Sustainable food plan for Cardiff

Support for local food growing initiatives, the development of a city centre food plan, fast food ‘exclusion zones' around Cardiff's schools, extending the roll out of a programme offering healthy meals to children during the school holidays, and more restrictions on junk food advertising are some of the ideas included in a new food strategy for Cardiff.

The proposed strategy, which is due to be discussed at a Cabinet meeting next week, has been developed as part of Cardiff Council's vision to enable everyone in Cardiff to have access to good quality, affordable food.

It aims to celebrate Cardiff's food culture, address obesity and inequality issues, contribute to lowering the city's carbon footprint and, via the city's local food partnership, Food Cardiff, help the city achieve Silver Sustainable City Status.

A council spokesman said: "Cities are defined by the quality, availability and affordability of their food. It's a fundamental issue for everyone who lives here, or visits here."

"There is already a lot of good work being done within the council - for example the provision of allotment and community garden space, the School Holiday Enrichment Programme providing healthy meals over the summer break to children in areas of social deprivation, and our recent Veg Pledge to increase the amount of vegetables served in our venues - but food can potentially do so much more."

"Food can impact on tourism, inequalities, health and well-being, economic development and play a part in Cardiff's response to the climate emergency - that's why we want to lead by example, help stimulate change across the city and ensure Cardiff has the good quality, affordable and sustainable food it needs."

The strategy focusses on 5 key areas for action - fostering food partnerships, tackling food inequalities, increasing local food production, eating out well, and food as a driver for prosperity.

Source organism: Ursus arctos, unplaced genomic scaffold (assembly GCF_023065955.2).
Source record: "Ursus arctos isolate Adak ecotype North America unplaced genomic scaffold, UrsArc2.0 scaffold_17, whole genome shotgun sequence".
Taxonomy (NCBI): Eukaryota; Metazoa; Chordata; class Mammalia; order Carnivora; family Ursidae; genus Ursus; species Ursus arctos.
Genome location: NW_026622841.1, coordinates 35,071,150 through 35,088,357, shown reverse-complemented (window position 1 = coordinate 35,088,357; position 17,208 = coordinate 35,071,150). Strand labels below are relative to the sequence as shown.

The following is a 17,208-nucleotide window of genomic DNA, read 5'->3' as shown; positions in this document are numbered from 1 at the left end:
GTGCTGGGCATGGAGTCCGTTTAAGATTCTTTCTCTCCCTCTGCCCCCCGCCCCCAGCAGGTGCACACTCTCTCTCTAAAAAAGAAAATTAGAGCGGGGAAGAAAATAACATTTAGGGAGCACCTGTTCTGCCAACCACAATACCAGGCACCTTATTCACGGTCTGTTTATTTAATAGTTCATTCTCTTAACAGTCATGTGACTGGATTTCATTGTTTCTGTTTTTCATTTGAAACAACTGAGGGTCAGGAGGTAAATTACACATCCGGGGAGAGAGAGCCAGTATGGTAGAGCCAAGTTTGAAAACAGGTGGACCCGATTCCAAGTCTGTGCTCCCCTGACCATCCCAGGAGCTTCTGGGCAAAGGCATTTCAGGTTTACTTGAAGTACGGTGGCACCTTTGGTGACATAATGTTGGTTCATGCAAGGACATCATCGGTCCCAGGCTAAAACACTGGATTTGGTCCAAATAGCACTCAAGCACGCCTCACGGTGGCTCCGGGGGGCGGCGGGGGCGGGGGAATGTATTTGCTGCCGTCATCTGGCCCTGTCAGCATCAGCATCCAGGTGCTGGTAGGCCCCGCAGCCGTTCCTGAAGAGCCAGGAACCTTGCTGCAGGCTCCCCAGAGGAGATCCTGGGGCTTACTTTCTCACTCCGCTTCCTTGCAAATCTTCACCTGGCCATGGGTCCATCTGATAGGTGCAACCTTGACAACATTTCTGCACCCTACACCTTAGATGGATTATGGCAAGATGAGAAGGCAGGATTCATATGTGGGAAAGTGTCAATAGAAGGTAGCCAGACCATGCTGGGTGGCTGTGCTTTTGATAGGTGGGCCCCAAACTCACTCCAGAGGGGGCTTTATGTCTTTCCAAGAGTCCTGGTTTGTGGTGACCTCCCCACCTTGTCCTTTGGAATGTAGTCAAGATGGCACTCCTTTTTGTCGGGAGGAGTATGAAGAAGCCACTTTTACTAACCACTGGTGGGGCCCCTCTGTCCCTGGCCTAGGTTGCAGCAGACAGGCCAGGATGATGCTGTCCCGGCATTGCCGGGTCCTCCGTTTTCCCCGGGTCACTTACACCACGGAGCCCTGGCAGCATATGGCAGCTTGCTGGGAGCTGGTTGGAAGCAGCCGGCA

Actions identified in the strategy include:

  • Developing a clear plan for food growing in spaces where the Council has control (e.g. allotments, parks, Hubs, schools and ‘meanwhile use' land).
  • Developing a city centre food plan with a focus on providing a diverse and vibrant food economy - identifying appropriate locations where street food will be hosted, revamping Cardiff Market as a sustainable food market (with eat in, takeaway and cook at home options).
  • Developing and implementing a policy to restrict junk food advertising across the city (on Council controlled advertising space).
  • Mapping the city's food deserts (areas, usually in deprived communities, lacking food shops, markets and healthcare providers) and areas of fast food outlet saturation.
  • Producing a planning guidance note around fast food outlets - considering saturation limits for areas and exclusion zones around schools.
  • Integrating policy / standards on the provision of space for local growing within planning policy for major developments.
  • Rolling out the successful SHEP (School Holiday Enrichment Programme) across more Cardiff schools.
  • Trialling a pop up ‘sustainable food option' street vendor selection for major events.
  • Making water freely available for staff and visitors at refill stations in council buildings.
  • Reviewing current school lunchbreak provisions and support schools to adopt a whole school approach to food.
  • Developing a food city prospectus.
  • Supporting the strategic roll out of community pantries in Cardiff.
  • Assessing options to develop a food park - a hub for food bringing together advocates for food, from famers to food entrepreneurs, chefs and business leaders.
  • Increasing commercial food growing and production opportunities in the city.